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Energy Update, August 26, 2011

August 26, 2011

In the States

WY – Governor Matt Mead, in a speech to the Petroleum Association of Wyoming, said that he rejects the notion that environmental protection and energy development are mutually exclusive.  The Governor said that “we need a global approach to environmental concerns” and that the U.S. already has many controls in place to protect the environment.  And while Governor Mead also made the point that energy development is a national security issue, he cited a study showing that $160 million in revenue per year was lost by oil and gas companies doing business in the State due to requirements for environmental studies and permits.  Mead says Wyo. can have energy and conservation – Wyoming Business Report

A bipartisan coalition of Governors from 24 States recently sent a letter to President Obama urging him to focus on wind energy development.  The letter, which was signed by the coalition’s chair, Lincoln Chafee of Rhode Island, and Vice Chair, Terry Branstad of Iowa, said that the production tax credit and investment tax credit programs for renewable energy should be extended for seven years.  It also called for the creation of a state-federal task force, greater state collaboration with the U.S. Department of Energy (DOE), accelerated development of offshore wind power, identification of transmission priorities, and a release of U.S. DOE renewable energy information.  24 Governors urge White House to focus on wind power development – SustainableBusiness.com and Letter to President Obama – Governors’ Wind Energy Coalition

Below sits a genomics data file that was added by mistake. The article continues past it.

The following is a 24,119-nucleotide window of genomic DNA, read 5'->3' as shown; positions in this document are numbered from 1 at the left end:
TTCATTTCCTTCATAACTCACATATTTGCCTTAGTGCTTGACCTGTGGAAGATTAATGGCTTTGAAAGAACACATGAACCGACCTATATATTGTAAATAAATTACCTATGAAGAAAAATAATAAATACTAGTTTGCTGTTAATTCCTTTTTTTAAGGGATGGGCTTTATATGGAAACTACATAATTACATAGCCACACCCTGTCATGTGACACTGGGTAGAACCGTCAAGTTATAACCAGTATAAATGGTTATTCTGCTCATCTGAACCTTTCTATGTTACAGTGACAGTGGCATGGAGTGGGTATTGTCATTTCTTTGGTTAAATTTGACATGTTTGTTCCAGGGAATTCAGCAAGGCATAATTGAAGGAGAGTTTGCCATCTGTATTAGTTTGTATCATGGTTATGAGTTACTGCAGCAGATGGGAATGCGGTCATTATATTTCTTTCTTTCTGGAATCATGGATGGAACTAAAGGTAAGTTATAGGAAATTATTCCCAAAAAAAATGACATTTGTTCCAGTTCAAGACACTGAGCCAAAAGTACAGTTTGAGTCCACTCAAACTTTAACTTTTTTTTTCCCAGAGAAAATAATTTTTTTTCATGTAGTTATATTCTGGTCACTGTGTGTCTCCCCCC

Federal News

The U.S. Energy Information Administration (EIA) has cut its estimate of how much recoverable natural gas is available in the Marcellus Shale by nearly 80 percent.  Earlier this year, the EIA, which is responsible for estimating oil and gas deposits underground, said it believed 410 trillion cubic feet of the fuel was available in the rock formation that stretches from New York to Virginia.  But the agency revised that number to 84 trillion as a result of a new U.S. Geological Survey study that relied on the expertise of geologists whom the EIA considers to be “the experts on this matter.”  The large discrepancies between the estimates have caused some business leaders and members of Congress to question the accuracy of such studies.  A 2002 study by the Geological Survey estimated that two trillion cubic feet could be extracted from the Marcellus Shale, but that was before advancements in extraction technology made much more natural gas available for extraction.  Geologists sharply cut estimate of shale gas – New York Times

The U.S. Interior Department has opened an area off the coasts of Massachusetts and Rhode Island to leasing for wind farm developments.  Energy companies are now submitting proposals to the Interior Department, which will use the proposals to conduct coordinated reviews of the proposals and streamline the leasing process.  Environmental reviews would still need to be conducted on the proposed developments.  Similar areas were designated for offshore wind farms earlier this year off the coasts of Virginia, Maryland, Delaware, and New Jersey, and leasing is expected to begin as early as next year.  In contrast, it took 10 years to obtain permits for the Cape Wind project in Massachusetts.  U.S. seeks offshore wind bids in Rhode Island, Massachusetts – San Francisco Chronicle